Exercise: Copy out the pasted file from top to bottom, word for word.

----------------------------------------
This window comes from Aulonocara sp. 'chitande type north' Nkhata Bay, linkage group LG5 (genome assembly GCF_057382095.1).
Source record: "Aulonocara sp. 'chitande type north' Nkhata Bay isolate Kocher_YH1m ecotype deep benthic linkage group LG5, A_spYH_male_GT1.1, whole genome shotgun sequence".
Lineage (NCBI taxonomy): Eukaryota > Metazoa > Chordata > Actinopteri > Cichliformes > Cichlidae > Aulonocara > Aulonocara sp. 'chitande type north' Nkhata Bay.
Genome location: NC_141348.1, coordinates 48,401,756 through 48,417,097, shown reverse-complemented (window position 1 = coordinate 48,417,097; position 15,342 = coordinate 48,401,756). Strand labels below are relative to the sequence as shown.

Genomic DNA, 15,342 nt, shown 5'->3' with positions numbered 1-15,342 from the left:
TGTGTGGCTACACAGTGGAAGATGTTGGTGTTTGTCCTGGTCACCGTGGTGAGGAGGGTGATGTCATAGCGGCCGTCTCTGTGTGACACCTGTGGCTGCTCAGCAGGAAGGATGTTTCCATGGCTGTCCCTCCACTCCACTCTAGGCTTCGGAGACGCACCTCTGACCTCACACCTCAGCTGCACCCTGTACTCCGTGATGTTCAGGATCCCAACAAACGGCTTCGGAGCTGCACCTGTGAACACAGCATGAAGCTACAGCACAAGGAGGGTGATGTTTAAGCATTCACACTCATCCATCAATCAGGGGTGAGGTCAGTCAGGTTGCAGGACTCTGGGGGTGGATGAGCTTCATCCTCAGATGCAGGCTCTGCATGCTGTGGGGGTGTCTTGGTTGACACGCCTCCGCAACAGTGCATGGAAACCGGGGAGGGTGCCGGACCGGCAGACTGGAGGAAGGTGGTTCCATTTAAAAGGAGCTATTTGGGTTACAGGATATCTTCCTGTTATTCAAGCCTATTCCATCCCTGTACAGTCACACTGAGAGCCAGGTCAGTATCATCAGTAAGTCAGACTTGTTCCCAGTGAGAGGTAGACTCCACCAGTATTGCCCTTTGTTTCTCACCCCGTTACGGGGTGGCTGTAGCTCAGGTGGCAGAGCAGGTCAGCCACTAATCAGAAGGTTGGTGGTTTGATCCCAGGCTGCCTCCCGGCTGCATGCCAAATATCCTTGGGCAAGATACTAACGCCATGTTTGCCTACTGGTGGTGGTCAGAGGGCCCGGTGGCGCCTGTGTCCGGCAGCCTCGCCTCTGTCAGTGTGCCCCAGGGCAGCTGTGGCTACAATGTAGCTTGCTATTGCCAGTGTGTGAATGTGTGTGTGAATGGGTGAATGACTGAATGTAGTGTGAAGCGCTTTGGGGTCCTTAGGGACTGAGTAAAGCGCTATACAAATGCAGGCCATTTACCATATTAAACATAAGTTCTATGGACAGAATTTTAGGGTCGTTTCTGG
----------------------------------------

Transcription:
This window comes from Aulonocara sp. 'chitande type north' Nkhata Bay, linkage group LG5 (genome assembly GCF_057382095.1).
Source record: "Aulonocara sp. 'chitande type north' Nkhata Bay isolate Kocher_YH1m ecotype deep benthic linkage group LG5, A_spYH_male_GT1.1, whole genome shotgun sequence".
Lineage (NCBI taxonomy): Eukaryota > Metazoa > Chordata > Actinopteri > Cichliformes > Cichlidae > Aulonocara > Aulonocara sp. 'chitande type north' Nkhata Bay.
Genome location: NC_141348.1, coordinates 48,401,756 through 48,417,097, shown reverse-complemented (window position 1 = coordinate 48,417,097; position 15,342 = coordinate 48,401,756). Strand labels below are relative to the sequence as shown.

Genomic DNA, 15,342 nt, shown 5'->3' with positions numbered 1-15,342 from the left:
TGTGTGGCTACACAGTGGAAGATGTTGGTGTTTGTCCTGGTCACCGTGGTGAGGAGGGTGATGTCATAGCGGCCGTCTCTGTGTGACACCTGTGGCTGCTCAGCAGGAAGGATGTTTCCATGGCTGTCCCTCCACTCCACTCTAGGCTTCGGAGACGCACCTCTGACCTCACACCTCAGCTGCACCCTGTACTCCGTGATGTTCAGGATCCCAACAAACGGCTTCGGAGCTGCACCTGTGAACACAGCATGAAGCTACAGCACAAGGAGGGTGATGTTTAAGCATTCACACTCATCCATCAATCAGGGGTGAGGTCAGTCAGGTTGCAGGACTCTGGGGGTGGATGAGCTTCATCCTCAGATGCAGGCTCTGCATGCTGTGGGGGTGTCTTGGTTGACACGCCTCCGCAACAGTGCATGGAAACCGGGGAGGGTGCCGGACCGGCAGACTGGAGGAAGGTGGTTCCATTTAAAAGGAGCTATTTGGGTTACAGGATATCTTCCTGTTATTCAAGCCTATTCCATCCCTGTACAGTCACACTGAGAGCCAGGTCAGTATCATCAGTAAGTCAGACTTGTTCCCAGTGAGAGGTAGACTCCACCAGTATTGCCCTTTGTTTCTCACCCCGTTACGGGGTGGCTGTAGCTCAGGTGGCAGAGCAGGTCAGCCACTAATCAGAAGGTTGGTGGTTTGATCCCAGGCTGCCTCCCGGCTGCATGCCAAATATCCTTGGGCAAGATACTAACGCCATGTTTGCCTACTGGTGGTGGTCAGAGGGCCCGGTGGCGCCTGTGTCCGGCAGCCTCGCCTCTGTCAGTGTGCCCCAGGGCAGCTGTGGCTACAATGTAGCTTGCTATTGCCAGTGTGTGAATGTGTGTGTGAATGGGTGAATGACTGAATGTAGTGTGAAGCGCTTTGGGGTCCTTAGGGACTGAGTAAAGCGCTATACAAATGCAGGCCATTTACCATATTAAACATAAGTTCTATGGACAGAATTTTAGGGTCGTTTCTGG